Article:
Assistant Professor in Viticulture and Enology
Ph.D., Biochemistry, University of British Columbia, Vancouver, Canada
Within the Montpetit laboratory, we investigate the mechanism and cellular machinery required to transport mRNA from the nucleus, where mRNA is made from a DNA template, to the cytoplasm where it is used to direct the production of proteins. This process, termed mRNA export, is essential and can be used by the cell to regulate gene expression in response to environmental changes (e.g. cellular stress such as heat or ethanol). The key to mRNA export is the function of large protein assemblies, called nuclear pore complexes, which act as “gateways” between the nucleus and the rest of the cell.
Yet, despite the vital significance of this process to cell function, many fundamental questions remain. These include: How does an mRNA transit through the nuclear pore complex? What proteins are involved in mRNA export? How is mRNA export regulated in response to stress?
We study these fundamental cell biology questions with the goal of describing how components of the nuclear pore complex direct and regulate mRNA export at a cellular, molecular, and atomic level. The research is performed using Saccharomyces cerevisiae due to the genetic, biochemical, and cell biological tools that are available, which in combination with the comprehensive knowledge about nuclear pore complex function, make budding yeast an extremely powerful model system.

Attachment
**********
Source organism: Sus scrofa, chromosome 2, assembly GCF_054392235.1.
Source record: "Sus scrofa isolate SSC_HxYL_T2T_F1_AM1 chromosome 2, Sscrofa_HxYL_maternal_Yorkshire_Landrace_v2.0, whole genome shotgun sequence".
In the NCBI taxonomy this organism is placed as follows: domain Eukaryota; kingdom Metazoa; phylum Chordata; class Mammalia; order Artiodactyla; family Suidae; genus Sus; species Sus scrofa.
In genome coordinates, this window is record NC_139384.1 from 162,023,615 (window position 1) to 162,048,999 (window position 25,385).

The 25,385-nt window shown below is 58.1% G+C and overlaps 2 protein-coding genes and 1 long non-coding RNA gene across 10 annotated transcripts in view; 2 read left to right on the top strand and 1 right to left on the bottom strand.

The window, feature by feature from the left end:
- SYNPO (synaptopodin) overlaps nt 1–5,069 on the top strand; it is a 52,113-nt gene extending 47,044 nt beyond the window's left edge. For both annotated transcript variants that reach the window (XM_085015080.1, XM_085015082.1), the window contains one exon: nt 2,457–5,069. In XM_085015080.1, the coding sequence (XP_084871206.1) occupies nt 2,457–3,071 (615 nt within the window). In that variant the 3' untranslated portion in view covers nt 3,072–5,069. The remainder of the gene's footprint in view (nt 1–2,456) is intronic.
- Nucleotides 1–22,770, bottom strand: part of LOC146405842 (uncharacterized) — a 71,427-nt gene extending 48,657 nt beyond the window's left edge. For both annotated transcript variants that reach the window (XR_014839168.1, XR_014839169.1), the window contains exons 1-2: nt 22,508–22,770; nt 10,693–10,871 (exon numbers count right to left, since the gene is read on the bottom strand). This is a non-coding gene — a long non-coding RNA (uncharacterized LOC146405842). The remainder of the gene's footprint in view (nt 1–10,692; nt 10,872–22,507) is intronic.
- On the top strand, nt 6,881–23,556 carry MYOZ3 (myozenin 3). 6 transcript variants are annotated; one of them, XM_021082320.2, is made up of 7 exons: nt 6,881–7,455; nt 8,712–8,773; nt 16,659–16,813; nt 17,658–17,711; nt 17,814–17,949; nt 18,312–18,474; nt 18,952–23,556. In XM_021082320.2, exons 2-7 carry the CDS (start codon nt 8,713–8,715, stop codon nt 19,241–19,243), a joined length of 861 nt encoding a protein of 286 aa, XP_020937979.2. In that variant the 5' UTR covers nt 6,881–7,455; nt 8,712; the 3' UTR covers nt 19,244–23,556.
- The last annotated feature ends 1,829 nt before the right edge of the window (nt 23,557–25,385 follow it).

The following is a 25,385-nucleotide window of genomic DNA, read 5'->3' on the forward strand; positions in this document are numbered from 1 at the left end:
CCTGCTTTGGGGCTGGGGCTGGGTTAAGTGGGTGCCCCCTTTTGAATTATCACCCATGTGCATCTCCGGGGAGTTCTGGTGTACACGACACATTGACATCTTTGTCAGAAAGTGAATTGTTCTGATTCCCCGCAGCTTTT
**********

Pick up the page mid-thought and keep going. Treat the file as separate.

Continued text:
This knowledge is directly applicable to enology since changes in environment (e.g. ethanol concentration) are known to perturb the mRNA export process. Conservation of the mRNA export machinery also makes the insights we gain from our studies relevant to humans where disruptions to mRNA export are associated with multiple human diseases and viral infection.
To see up to date publications click here.